‘1%’: Film Review | TIFF 2017

Courtesy of TIFF
Born to be mild.

Australian director Stephen McCallum’s debut feature premiered in the Discovery section at the Toronto festival.

The phrase “outlaw motorcycle gang” has a remarkable ability to distill a gritty movie subgenre down to its essential features: tough-guy bikers, loud customized machines, rampant lawlessness and unquestioning group loyalty. Australian director Stephen McCallum’s casually violent feature 1% exhibits all of these requisite elements, but in proportions more characteristic of melodrama than crime drama. Still, the subject matter alone is almost enough to assure viewer interest, making continued festival play and even commercial release on some scale appear inevitable.

Despite the obvious opportunity, McCallum doesn’t set out to make an exploitation film in elaborating Matt Nable’s script, concentrating instead on the conflicted loyalties of biker brothers Paddo (Ryan Corr) and Skink (Josh McConville). While Copperheads Motorcycle Club president Knuck (Nable) has been doing a three-year penitentiary stretch, Paddo has been looking after the gang’s interests, bringing in new members and refining its business practices until the group is flush with cash. It’s all jeopardized however, when developmentally disabled Skink gets caught stealing a heroin stash from rival gang members the Devils, prompting their leader Sugar (Aaron Pederson) to put a price on his head by demanding the rights to launder the Copperheads’ ill-gotten earnings.

Recognizing an opportunity to improve the club’s financial fundamentals as well as safeguard Skink, Paddo seals the deal with Sugar. Paddo’s overtly ambitious girlfriend Katrina (Abbey Lee), a bartender working at the gang’s clubhouse, heartily approves of his machinations to gain more influence among the Copperheads. He’s brought up short however, once Knuck gets paroled and begins to reassert control over the club, forcing members back in line and emphatically nullifying Paddo’s business arrangement with the Devils. Frustrated Sugar gives Paddo a week to sort things out, suggesting a radical solution that Katrina eagerly endorses to extend Paddo’s sway over the Copperheads and protect Skink.

It’s hard to imagine that Australian motorcycle clubs routinely engage unimpeded in criminal enterprises, but there’s not a cop or a fed to be seen throughout the entire movie. Not that their suspicions would be aroused, however, since the Copperheads’ illegal activities remain remarkably vague, with an absence of the usual overt drug running, protection and prostitution rackets.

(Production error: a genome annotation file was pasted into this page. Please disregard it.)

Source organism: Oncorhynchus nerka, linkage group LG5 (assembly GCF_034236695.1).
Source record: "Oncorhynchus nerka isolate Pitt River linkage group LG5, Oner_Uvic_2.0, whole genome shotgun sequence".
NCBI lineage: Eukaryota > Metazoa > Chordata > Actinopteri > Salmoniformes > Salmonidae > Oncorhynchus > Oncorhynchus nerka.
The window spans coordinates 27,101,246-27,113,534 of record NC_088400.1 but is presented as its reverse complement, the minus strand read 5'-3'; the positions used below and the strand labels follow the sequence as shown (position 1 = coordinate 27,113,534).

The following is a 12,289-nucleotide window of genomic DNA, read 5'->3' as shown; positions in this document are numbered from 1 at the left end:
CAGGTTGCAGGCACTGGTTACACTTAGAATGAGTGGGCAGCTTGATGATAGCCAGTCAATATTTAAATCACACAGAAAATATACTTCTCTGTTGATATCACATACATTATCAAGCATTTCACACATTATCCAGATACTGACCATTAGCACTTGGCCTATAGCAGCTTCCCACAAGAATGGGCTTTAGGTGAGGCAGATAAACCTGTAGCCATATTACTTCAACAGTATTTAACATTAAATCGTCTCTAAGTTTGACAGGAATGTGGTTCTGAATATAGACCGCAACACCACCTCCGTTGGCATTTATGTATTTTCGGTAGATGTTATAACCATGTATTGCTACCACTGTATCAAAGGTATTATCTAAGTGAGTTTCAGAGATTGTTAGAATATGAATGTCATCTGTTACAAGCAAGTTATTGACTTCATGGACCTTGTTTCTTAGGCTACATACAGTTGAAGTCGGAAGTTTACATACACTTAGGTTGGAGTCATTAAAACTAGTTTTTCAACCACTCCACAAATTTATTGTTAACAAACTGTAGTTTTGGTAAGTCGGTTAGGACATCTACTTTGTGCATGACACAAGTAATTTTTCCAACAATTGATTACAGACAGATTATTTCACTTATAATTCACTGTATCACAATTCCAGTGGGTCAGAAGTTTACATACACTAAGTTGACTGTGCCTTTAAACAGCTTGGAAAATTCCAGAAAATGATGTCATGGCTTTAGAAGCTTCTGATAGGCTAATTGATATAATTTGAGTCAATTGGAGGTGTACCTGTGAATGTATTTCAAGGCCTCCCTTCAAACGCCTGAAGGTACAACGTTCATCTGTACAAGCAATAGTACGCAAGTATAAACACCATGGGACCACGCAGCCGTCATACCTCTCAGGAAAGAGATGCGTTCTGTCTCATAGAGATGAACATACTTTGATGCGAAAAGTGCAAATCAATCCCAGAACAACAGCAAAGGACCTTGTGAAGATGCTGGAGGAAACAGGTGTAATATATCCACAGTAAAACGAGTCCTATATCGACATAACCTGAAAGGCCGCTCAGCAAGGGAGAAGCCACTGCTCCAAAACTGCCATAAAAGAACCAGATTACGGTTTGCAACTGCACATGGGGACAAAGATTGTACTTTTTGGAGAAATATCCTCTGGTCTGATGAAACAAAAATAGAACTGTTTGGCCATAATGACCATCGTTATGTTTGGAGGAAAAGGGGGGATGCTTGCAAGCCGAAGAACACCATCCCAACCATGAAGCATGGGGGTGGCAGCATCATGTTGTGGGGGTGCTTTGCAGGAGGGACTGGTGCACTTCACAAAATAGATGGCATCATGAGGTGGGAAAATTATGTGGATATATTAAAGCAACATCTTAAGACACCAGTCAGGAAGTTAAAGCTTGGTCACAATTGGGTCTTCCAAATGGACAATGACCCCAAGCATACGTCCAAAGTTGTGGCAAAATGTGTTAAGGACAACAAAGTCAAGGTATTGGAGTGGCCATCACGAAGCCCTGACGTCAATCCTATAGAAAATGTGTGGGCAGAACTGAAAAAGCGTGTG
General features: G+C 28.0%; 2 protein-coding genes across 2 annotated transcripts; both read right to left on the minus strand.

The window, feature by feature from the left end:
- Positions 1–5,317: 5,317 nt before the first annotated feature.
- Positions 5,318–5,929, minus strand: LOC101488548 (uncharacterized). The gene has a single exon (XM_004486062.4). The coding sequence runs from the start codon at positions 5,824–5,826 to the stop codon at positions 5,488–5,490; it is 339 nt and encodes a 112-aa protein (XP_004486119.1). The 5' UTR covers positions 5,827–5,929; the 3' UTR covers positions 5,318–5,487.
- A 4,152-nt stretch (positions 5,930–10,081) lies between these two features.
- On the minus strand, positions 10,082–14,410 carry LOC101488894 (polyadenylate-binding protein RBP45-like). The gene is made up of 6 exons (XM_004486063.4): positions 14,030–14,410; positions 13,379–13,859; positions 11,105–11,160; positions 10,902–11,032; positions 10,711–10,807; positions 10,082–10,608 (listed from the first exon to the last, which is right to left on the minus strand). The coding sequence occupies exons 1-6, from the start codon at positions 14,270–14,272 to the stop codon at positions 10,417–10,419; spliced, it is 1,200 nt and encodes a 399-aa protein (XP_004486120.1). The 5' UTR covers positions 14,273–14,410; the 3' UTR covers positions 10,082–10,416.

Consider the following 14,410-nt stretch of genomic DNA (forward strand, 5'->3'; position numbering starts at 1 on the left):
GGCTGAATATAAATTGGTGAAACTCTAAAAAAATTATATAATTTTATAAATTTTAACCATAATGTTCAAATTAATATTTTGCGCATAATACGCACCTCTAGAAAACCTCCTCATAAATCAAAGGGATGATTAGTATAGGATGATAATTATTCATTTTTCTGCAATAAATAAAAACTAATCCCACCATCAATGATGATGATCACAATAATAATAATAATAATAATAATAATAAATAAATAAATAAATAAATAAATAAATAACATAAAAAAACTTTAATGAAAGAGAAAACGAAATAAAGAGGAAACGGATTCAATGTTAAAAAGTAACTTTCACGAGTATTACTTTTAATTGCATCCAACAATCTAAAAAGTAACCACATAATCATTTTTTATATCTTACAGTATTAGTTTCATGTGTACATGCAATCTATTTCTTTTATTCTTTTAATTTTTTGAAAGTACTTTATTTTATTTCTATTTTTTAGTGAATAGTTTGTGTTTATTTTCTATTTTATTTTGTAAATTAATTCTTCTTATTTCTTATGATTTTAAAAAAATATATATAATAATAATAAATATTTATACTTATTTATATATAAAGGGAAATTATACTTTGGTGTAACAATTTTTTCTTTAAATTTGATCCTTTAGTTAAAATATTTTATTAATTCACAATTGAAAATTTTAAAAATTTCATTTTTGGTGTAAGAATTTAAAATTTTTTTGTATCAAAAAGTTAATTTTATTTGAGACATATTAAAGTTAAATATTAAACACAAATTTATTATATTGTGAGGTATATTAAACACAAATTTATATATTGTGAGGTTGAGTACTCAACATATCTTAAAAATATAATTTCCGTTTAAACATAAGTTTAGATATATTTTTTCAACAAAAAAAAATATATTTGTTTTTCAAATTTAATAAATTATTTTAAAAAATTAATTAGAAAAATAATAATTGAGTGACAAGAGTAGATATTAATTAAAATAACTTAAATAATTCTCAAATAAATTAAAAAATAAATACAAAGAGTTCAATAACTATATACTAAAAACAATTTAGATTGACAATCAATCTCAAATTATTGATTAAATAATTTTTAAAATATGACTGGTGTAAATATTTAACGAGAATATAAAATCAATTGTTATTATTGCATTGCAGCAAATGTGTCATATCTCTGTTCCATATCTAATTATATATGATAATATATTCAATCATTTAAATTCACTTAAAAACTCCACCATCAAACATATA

So how they’re generating all that cash that needs laundering isn’t quite so obvious, but Knuck is crystal clear that he’s going to be making the decisions about how to dispose of it, although Nable’s overly dense script spends too much time exploring the bikers’ clashing motivations rather than provoking escalation among rival factions. When the overdue paroxysm of violence finally erupts, it seems disproportionate compared with all of the strategic maneuvering that’s preceded it.

Former rugby player Nable (Riddick) has the hulking physique and intimidating stare of a career criminal, bringing a palpable menace to Knuck, who’s secretly struggling to resist his penchant for violently sodomizing young men, an inconvenient predilection he developed while in prison that he’s trying to conceal from his wife Hayley (Simone Kessell). Corr (Hacksaw Ridge) clearly has more to offer than what’s revealed by the ill-fated role of Paddo, but he's held back by the script’s inclination toward martyrization.

With the possible exception of Pederson’s craftily calculating Sugar, the women come off rather better than the men. Lee’s (The Neon Demon) Katrina makes for a ruthlessly vindictive challenger to Knuck’s authority and, by extension, to Hayley’s privileged position as well, forcing Kessell’s (San Andreas) character to develop a more imaginative response than might otherwise be required.

McCallum demonstrates that he’s more adept at staging actors than action; there’s nary a race, chase or crash to enliven all of the heavy-handed drama, and this is a motorcycle movie for pity’s sake.

Although the film’s title is intended to signify the elite among biker clubs, in a real-world face-off these guys probably would be turning tail in no time.

Production company: See Pictures
Cast: Ryan Corr, Abbey Lee, Simone Kessell, Josh McConville, Matt Nable, Aaron Pederson
Director: Stephen McCallum
Screenwriter: Matt Nable
Producers: Jamie Hilton, Michael Pontin
Executive producers: Josh Pomeranz, Viv Scanu, Stephen Boyle, Phil Hunt, Compton Ross
Director of photography: Shelley Farthing-Dawe
Production designer: Louise Brady
Editor: Veronika Jenet

Venue: Toronto International Film Festival (Discovery)

92 minutes

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